- LAST REVIEWED: 08 June 2017
- LAST MODIFIED: 24 May 2018
- DOI: 10.1093/obo/9780199920082-0122
- LAST REVIEWED: 08 June 2017
- LAST MODIFIED: 24 May 2018
- DOI: 10.1093/obo/9780199920082-0122
This article considers mainly the imperial traditional historiography that started with Sima Qian 司馬遷 (b. 145 BCE–d. 86 BCE), who was the first historian to employ a structured approach to the writing of history. In his Shiji 史記 he reserved annals for rulers and biographies for officials and others as well as tables and treatises. The Shiji and all subsequent official historical works are what one refers to as a standard or dynastic history (zhengshi 正史). Beginning in Sima Qian’s time, a number of individual authors contributed official histories. From the Tang dynasty and the establishment of an Institute of Historiography (shiguan 史館) onward, most of the official records were compiled by teams of court historians. The importance of the dynastic histories as a resource of historical knowledge cannot be underestimated. The Twenty-Four Dynastic Histories (ershisi shi 二十四史) cover a period from the legendary times of the Yellow Emperor to the end of the Ming dynasty in the 17th century. Sometimes they are also referred to as the Twenty-Five Dynastic Histories (ershiwu shi 二十五史) when they include the Qingshi gao 清史稿 (Draft history of the Qing), and sometimes the Twenty-Six Histories (ershiliu shi 二十六史) with the inclusion of the Xin Yuanshi 新元史 (New history of the Yuan). An informative table of the Standard Histories is provided in Wilkinson 2013 (p. 626, cited under Reference Works). All scholars agree that, to a certain extent, biases are involved, since historiographers were subject to employ “praise and blame” (baobian 褒貶) on human players, their attitudes, actions, and words. Unofficial histories (bieshi 別史, yeshi 野史) in the best of cases verify or falsify the official records; in the worst cases they supplement material otherwise not available.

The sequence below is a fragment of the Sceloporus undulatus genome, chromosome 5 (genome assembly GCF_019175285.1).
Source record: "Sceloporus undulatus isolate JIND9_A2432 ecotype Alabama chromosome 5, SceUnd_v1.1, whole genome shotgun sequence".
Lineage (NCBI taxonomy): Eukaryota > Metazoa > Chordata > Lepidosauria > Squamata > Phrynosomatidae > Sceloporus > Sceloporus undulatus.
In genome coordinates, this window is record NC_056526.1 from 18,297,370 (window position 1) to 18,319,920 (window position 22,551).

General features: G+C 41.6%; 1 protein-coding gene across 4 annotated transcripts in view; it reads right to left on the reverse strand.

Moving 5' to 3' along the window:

Many of the surveys of traditional historiography published in Chinese follow dynastic lines, including Du 1993–2004 and Tang 2001, and they still do so, as surveys continue to be regularly published in the People’s Republic of China as well as in the Republic of China. Among the most important works in a Western language are Beasley and Pulleyblank 1961 and Leslie, et al. 1973, because they provide studies on specific aspects of Chinese history as single volumes covering many dynasties. These works are complemented by recent studies that seek to uncover the underlying nature of traditional Chinese historiography and place it in context with Western historiography, such as Schmidt-Glintzer, et al. 2005. In contrast, Ng and Wang 2005 presents the development of Chinese historiography in a more formal way, as a gradual process from the earliest times to the end of the Qing.
Beasley, William G., and Edwin G. Pulleyblank, eds. Historians of China and Japan. Oxford: Oxford University Press, 1961.
This is the first major volume published on history-writing in East Asia for an English reading audience. It features useful studies of traditional historiography, both official and private, from the Han to Qing times, as well as of individual authors such as Liu Zhiji 劉知幾 (b. 661–d. 721) and Sima Guang 司馬光 (b. 1019–d. 1086), and also includes essays on the character of premodern and modern historiography.